The CPU (The Central Processing Unit) as the name suggests is the big daddy of all the parts on the motherboard and is the largest and the most expensive Integrated circuit within your computer. The CPU processes and exchanges all information and data with the other components within the computer.
Millions of transistors are crammed into an unbelievably cramped space of less than a square inch that makes up a chip, and it is chips like these that make up the CPU.
The CPU is mounted on the motherboard using a special socket which is permanently attached to the motherboard, complete with a lever mechanism to hold it in place (computers are moved about, jostled and thrown around these days). Additionally, this is done to secure a special connection to the power supply to each of the pins at the bottom of the integrated chip.
The working of the CPU will be dealt with in detail later (because it is too complicated to fit in with just an introduction to the CPU). However, you would be well off to know that the CPU does two things predominantly — process data and facilitate transfer between itself and the various other parts of the computer.
Intel and AMD happen to be riding the top of the CPU manufacturing order and they have been introducing special packages for CPU products. The way these packages and products come out, it is impossible to mount them on older, incompatible motherboards.
Every CPU manufactured and sold comes with a specification that includes Socket Type that defines the CPU’s package. Some of the commonly seen packages include Socket 370, Socket 478 and Socket 775. On the other hand, AMD packages include Socket 939, Socket 940 and Socket AM2. Newer sockets are continuously introduced as new CPU types are introduced.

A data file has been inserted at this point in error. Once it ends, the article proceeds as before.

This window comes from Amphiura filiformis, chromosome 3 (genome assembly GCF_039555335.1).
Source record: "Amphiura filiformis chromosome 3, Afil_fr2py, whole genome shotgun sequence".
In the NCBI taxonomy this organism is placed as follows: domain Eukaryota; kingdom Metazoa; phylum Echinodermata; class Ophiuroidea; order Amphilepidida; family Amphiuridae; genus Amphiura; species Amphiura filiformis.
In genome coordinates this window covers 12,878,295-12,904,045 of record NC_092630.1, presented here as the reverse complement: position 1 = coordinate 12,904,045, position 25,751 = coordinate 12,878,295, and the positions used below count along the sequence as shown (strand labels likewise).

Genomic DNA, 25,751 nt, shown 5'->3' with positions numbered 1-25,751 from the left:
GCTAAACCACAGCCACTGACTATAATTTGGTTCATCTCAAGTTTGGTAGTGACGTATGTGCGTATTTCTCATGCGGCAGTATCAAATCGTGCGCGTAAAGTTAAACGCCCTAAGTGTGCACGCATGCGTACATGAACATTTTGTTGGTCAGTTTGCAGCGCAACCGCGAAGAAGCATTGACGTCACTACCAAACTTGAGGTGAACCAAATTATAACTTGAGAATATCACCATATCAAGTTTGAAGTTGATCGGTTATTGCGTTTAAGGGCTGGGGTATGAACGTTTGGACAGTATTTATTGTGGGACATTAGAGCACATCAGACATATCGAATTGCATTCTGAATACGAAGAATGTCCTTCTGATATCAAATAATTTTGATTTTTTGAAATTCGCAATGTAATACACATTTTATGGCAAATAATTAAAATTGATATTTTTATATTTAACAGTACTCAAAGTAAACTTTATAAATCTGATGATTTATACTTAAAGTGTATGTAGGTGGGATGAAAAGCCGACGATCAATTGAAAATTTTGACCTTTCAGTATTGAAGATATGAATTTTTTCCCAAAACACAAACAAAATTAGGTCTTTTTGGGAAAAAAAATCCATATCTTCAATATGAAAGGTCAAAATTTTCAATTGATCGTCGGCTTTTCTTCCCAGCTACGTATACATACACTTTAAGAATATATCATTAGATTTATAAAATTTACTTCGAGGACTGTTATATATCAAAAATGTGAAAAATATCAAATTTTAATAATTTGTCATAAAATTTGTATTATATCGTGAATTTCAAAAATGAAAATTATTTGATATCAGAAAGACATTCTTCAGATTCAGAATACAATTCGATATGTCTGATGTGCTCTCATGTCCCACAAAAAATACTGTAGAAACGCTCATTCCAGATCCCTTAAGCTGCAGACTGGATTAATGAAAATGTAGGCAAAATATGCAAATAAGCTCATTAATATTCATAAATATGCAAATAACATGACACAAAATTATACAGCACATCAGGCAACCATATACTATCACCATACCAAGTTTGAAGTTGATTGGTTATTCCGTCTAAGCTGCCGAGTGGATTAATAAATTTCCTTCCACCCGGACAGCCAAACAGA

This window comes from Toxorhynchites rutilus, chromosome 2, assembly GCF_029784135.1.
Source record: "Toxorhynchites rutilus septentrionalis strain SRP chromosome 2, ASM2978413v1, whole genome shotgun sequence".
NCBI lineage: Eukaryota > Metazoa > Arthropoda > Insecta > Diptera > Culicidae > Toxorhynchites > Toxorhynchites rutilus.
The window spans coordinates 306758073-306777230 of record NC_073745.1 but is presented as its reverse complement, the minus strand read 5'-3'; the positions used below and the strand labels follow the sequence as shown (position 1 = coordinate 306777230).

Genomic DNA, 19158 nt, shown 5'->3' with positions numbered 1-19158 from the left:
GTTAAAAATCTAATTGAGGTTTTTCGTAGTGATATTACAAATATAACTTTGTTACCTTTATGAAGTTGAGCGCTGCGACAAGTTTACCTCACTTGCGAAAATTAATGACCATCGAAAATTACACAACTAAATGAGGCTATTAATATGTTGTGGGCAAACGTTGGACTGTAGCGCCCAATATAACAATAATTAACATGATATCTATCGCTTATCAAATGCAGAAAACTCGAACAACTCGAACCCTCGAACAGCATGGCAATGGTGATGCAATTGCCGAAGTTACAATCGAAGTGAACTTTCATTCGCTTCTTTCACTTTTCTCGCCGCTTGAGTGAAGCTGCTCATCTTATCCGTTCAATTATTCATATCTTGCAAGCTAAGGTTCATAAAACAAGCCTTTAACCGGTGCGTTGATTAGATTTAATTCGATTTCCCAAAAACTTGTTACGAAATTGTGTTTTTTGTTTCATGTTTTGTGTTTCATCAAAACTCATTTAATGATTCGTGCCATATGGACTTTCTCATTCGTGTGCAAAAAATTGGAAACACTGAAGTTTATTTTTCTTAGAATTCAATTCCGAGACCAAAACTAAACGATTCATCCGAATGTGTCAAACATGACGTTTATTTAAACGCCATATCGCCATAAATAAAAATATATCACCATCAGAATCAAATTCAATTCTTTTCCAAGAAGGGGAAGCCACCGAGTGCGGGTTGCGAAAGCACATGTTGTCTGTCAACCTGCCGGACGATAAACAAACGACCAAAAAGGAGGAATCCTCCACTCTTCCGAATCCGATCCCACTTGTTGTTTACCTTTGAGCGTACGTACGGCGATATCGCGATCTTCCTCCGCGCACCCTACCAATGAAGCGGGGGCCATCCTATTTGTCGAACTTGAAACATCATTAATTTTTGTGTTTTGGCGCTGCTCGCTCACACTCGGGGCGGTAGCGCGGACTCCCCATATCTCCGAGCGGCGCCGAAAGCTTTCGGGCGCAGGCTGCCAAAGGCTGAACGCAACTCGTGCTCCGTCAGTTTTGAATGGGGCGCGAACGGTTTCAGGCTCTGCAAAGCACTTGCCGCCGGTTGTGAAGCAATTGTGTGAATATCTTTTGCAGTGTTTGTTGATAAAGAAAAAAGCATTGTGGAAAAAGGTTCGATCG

The environs the CPU operates in is of special significance to proper working of the computers. As electrical energy is fed into the CPU and as the chip works away relentless at the breakneck speeds seen in processing powers of the computers today, a lot of heat is generated and has to be dissipated quickly. Metal or ceramic devices called heat sinks – sometimes aided by a cooling unit complete with a fan and boasting a rather large surface area — do the job of conducting the heat away, off the top of the CPU quickly and efficiently.
All of this assembly is placed together (mostly to the right side of the motherboard, but might differ with some PC models). A typical CPU placement inside a mother board is as shown below.
This post is part of the series: Beginner’s Guide to Hardware
- An Introduction to Hardware for Beginners: A Primer
- An Introduction to Hardware for Beginners: Bits, Bytes and Beyond
- An Introduction to Hardware for Beginners: The Motherboard
- An Introduction to Hardware for Beginners: The Central Processing Unit
- An Introduction to Hardware for Beginners: The Chipset
- An Introduction to Hardware for Beginners: Understanding BIOS and Memory
- An Introduction to Hardware for Beginners: What Goes In and What Goes Out?